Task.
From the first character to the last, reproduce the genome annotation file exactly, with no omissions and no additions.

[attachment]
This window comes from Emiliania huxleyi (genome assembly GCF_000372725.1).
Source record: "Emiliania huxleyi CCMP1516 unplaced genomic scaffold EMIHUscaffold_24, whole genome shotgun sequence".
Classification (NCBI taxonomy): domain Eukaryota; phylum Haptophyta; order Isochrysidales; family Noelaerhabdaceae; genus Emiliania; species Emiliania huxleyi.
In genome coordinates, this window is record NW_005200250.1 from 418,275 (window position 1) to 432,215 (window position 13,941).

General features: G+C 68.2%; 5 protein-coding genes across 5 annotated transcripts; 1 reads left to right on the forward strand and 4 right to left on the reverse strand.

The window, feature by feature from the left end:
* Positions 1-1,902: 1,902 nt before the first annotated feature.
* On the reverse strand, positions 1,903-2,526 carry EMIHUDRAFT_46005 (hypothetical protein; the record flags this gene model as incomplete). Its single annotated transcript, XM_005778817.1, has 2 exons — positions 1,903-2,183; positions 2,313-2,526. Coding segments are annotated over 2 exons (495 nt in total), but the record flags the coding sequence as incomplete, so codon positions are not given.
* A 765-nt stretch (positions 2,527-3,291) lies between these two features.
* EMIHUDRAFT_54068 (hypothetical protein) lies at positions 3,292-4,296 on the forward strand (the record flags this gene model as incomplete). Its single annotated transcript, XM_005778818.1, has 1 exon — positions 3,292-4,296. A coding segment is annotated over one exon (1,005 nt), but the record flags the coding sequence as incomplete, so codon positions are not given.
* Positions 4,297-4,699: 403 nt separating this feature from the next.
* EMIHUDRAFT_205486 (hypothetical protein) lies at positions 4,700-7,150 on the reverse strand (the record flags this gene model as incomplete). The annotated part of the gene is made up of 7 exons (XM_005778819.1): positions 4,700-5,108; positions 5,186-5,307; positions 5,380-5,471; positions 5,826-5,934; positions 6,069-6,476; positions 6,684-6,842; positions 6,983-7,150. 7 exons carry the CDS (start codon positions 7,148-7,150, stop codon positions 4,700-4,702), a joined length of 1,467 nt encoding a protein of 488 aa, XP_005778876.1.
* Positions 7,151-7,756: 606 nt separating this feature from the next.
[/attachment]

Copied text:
This window comes from Emiliania huxleyi (genome assembly GCF_000372725.1).
Source record: "Emiliania huxleyi CCMP1516 unplaced genomic scaffold EMIHUscaffold_24, whole genome shotgun sequence".
Classification (NCBI taxonomy): domain Eukaryota; phylum Haptophyta; order Isochrysidales; family Noelaerhabdaceae; genus Emiliania; species Emiliania huxleyi.
In genome coordinates, this window is record NW_005200250.1 from 418,275 (window position 1) to 432,215 (window position 13,941).

General features: G+C 68.2%; 5 protein-coding genes across 5 annotated transcripts; 1 reads left to right on the forward strand and 4 right to left on the reverse strand.

The window, feature by feature from the left end:
* Positions 1-1,902: 1,902 nt before the first annotated feature.
* On the reverse strand, positions 1,903-2,526 carry EMIHUDRAFT_46005 (hypothetical protein; the record flags this gene model as incomplete). Its single annotated transcript, XM_005778817.1, has 2 exons — positions 1,903-2,183; positions 2,313-2,526. Coding segments are annotated over 2 exons (495 nt in total), but the record flags the coding sequence as incomplete, so codon positions are not given.
* A 765-nt stretch (positions 2,527-3,291) lies between these two features.
* EMIHUDRAFT_54068 (hypothetical protein) lies at positions 3,292-4,296 on the forward strand (the record flags this gene model as incomplete). Its single annotated transcript, XM_005778818.1, has 1 exon — positions 3,292-4,296. A coding segment is annotated over one exon (1,005 nt), but the record flags the coding sequence as incomplete, so codon positions are not given.
* Positions 4,297-4,699: 403 nt separating this feature from the next.
* EMIHUDRAFT_205486 (hypothetical protein) lies at positions 4,700-7,150 on the reverse strand (the record flags this gene model as incomplete). The annotated part of the gene is made up of 7 exons (XM_005778819.1): positions 4,700-5,108; positions 5,186-5,307; positions 5,380-5,471; positions 5,826-5,934; positions 6,069-6,476; positions 6,684-6,842; positions 6,983-7,150. 7 exons carry the CDS (start codon positions 7,148-7,150, stop codon positions 4,700-4,702), a joined length of 1,467 nt encoding a protein of 488 aa, XP_005778876.1.
* Positions 7,151-7,756: 606 nt separating this feature from the next.